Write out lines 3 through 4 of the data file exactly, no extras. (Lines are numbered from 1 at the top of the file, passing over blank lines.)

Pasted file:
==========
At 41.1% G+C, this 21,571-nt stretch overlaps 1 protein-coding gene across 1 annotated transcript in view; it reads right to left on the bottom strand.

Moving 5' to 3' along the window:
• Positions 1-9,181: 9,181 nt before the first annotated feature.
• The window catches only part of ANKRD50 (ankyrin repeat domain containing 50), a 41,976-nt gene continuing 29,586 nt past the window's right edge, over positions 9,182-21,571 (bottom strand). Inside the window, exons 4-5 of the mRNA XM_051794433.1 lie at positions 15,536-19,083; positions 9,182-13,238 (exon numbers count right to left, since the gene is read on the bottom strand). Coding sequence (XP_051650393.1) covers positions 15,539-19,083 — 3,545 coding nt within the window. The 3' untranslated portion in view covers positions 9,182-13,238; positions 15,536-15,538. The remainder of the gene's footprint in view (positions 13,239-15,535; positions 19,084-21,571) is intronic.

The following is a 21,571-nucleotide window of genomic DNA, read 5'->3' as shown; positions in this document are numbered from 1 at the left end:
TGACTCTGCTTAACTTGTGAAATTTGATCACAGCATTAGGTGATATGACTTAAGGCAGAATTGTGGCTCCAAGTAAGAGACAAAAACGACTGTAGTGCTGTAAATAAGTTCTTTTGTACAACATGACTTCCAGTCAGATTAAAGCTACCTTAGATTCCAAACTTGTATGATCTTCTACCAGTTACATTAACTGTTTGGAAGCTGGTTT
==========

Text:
• Positions 1-9,181: 9,181 nt before the first annotated feature.
• The window catches only part of ANKRD50 (ankyrin repeat domain containing 50), a 41,976-nt gene continuing 29,586 nt past the window's right edge, over positions 9,182-21,571 (bottom strand). Inside the window, exons 4-5 of the mRNA XM_051794433.1 lie at positions 15,536-19,083; positions 9,182-13,238 (exon numbers count right to left, since the gene is read on the bottom strand). Coding sequence (XP_051650393.1) covers positions 15,539-19,083 — 3,545 coding nt within the window. The 3' untranslated portion in view covers positions 9,182-13,238; positions 15,536-15,538. The remainder of the gene's footprint in view (positions 13,239-15,535; positions 19,084-21,571) is intronic.